Charan Singh to be honoured with Bharat Ratna

Former Prime Minister Chaudhary Charan Singh (1902-87) has been conferred the Bharat Ratna, India’s highest civilian award.

“This honour is dedicated to his incomparable contribution to the country… His dedication to our farmer brothers and sisters and his commitment to democracy during the Emergency is inspiring to the entire nation (translated),” Prime Minister Narendra Modi posted on X on Friday (February 9).

Here is all you need to know about Charan Singh — and why the Bharat Ratna for him is significant.

He was among the tallest leaders of the Congress in UP

Born on December 23, 1903, in a peasant family in Noorpur village near Hapur, Charan Singh entered politics during the national movement. He was elected to the then United Provinces Assembly from Chhaprauli in 1937 on a Congress ticket.

As a people’s representative, he took up issues concerning the village economy, building up a political position against the exploitation of peasants by big landlords.

Post-Independence, he was one of the Congress’s most important leaders in UP, becoming MLA from Baghpat West (1952) and Kotana (1957, 1962). As the revenue minister in the cabinet of UP’s first Chief Minister Govind Ballabh Pant, he was instrumental in the implementation of historic legislation for zamindari abolition and land ceiling.

Over time, Charan Singh emerged as one of the most popular leaders of North Indian farmer communities such as Jats, Yadavs, Gujjars, and Kurmis, as well as Muslims.

Charan Singh was also a minister in the government led by UP’s second CM Dr Sampurnanand, and the third CM Chandra Bhanu Gupta, under whom he served as Home Minister.

Charan Singh became UP’s first non-Congress CM

In the 1967 Assembly elections, Congress failed to win a majority in the House. With backing from Lohia, Raj Narain, and the Bharatiya Jana Sangh (BJS)’s Nanaji Deshmukh, Chaudhary Charan Singh stepped up to engineer a defection of 16 MLAs in the party. He went on to form UP’s first non-Congress coalition government.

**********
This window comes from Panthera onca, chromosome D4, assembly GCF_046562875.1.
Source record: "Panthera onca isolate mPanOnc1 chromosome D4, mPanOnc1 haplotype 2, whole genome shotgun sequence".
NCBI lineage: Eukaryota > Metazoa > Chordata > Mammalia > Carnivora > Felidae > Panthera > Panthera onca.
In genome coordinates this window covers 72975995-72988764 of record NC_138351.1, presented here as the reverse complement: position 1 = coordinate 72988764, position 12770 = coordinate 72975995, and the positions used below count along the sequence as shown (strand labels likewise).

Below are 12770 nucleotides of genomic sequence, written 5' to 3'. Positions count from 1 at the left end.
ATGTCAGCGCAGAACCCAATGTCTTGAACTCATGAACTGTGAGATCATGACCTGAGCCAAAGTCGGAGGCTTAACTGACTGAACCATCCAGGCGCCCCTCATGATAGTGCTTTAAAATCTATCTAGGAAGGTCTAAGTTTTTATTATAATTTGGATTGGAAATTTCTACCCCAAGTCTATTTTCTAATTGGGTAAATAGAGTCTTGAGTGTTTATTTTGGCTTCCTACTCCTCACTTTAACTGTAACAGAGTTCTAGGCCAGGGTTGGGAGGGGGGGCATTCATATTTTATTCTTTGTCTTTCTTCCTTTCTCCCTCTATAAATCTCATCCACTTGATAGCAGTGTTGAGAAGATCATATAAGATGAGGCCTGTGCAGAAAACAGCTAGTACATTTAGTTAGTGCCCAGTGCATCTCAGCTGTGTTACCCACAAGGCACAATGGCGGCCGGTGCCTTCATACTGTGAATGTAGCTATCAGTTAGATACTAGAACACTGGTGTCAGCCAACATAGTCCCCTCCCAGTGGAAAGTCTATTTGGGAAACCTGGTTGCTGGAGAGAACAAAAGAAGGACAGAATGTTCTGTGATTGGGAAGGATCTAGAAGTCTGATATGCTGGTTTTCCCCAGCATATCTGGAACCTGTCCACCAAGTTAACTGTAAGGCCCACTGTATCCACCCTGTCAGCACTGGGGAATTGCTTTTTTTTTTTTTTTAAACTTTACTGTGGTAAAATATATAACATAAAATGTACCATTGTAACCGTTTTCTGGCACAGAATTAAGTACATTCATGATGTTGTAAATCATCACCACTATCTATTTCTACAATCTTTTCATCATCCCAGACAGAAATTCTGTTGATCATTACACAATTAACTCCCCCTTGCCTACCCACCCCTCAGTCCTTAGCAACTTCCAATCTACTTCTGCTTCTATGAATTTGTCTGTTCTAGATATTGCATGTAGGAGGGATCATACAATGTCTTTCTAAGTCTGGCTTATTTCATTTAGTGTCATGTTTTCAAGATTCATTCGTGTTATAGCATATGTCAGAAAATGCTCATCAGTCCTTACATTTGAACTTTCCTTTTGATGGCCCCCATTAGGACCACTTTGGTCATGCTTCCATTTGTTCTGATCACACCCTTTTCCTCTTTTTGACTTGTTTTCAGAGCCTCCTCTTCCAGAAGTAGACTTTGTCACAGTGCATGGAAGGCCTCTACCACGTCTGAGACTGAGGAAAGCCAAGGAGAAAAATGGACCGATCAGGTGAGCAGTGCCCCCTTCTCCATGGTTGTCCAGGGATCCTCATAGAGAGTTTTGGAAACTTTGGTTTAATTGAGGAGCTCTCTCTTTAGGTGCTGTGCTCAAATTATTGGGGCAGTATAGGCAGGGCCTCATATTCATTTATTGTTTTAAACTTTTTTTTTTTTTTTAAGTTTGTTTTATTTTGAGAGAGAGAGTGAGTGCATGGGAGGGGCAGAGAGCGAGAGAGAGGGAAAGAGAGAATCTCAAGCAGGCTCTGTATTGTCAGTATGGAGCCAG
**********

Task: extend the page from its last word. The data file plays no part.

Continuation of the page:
He was sworn in as CM on April 3, 1967, heading the coalition Samyukt Vidhayak Dal (SVD) government comprising his newly-floated Bharatiya Kranti Dal (BKD), and various Opposition parties ranging from the BJS to the Left parties. The BJS’s Ram Prakash Gupta was his Deputy CM, along with Gurjar leader Ram Chandra Vikal.

Charan Singh’s first tenure as the CM, however, lasted only until February 25, 1968, with his coalition effectively falling apart. SVD ally SSP began an “Angrezi Hatao” campaign, as part of which two cabinet ministers courted arrest and resigned. Some other parties too withdrew from the ruling coalition, leading to Charan Singh’s eventual resignation.

After a year of President’s rule, UP saw fresh Assembly polls in 1969, and Chandra Bhanu Gupta returned as CM. Within a year, however, the Congress split between the Congress (O) and the Congress (R), and the government fell.

This paved the way for Charan Singh’s return as CM — this time with the help of Indira Gandhi’s Congress (R). He took oath on February 18, 1970, but again faced difficulty in keeping his coalition alive. He would quit on October 1, 1970, following which UP saw the imposition of President’s Rule once again.

His entry into national politics

While still active in UP politics, Charan Singh contested the 1971 Lok Sabha polls on the BKD ticket from Muzaffarnagar, and lost to the CPI’s Vijaypal Singh. He would finally make inroads in national politics after the Emergency, winning the 1977 Lok Sabha elections from Baghpat on the Janata Party ticket. He became the Deputy PM in the new government led by Morarji Desai.

Charan Singh remained in the post until January 14, 1980, when Indira Gandhi returned as the PM following fresh general elections.

He remains one of only two Chief Ministers of UP, alongside V P Singh, who became PM.

Charan Singh won from Baghpat on the Janata Party (S) ticket in the 1980 Lok Sabha elections, and then again in 1984 as the candidate of his new outfit Bhartiya Lok Dal (BLD). He passed away on May 29, 1987.

A champion of the peasants

Chaudhary Charan Singh is often hailed as one of India’s tallest Jat leaders. Today, the politically powerful Jats have the potential to influence results in nearly 40 Lok Sabha seats and around 160 Assembly seats, spread across UP, Haryana, Rajasthan and Delhi. He remains UP’s only Jat CM ever.

However, his influence transcended just the Jat community. Widely acknowledged as a champion of peasants, Charan Singh has been credited with creating a new political class encompassing the farming communities in North India, with his influence felt even today.

BJP stalwart L K Advani said: “Since 1967, as the CM, home minister, or as a top leader of the country, Chaudhary (Charan Singh) Saheb initiated a debate, which nobody did…”

Under Charan Singh’s influence, farmer communities moved away from both Congress and Jan Sangh, the precursor of the BJP, to vote for parties that specifically represented them.

His son Ajit Singh formed the Rashtriya Lok Dal (RLD), and served as a Union minister in different governments. Today the party is led by Charan Singh’s grandson, Jayant Chaudhary.

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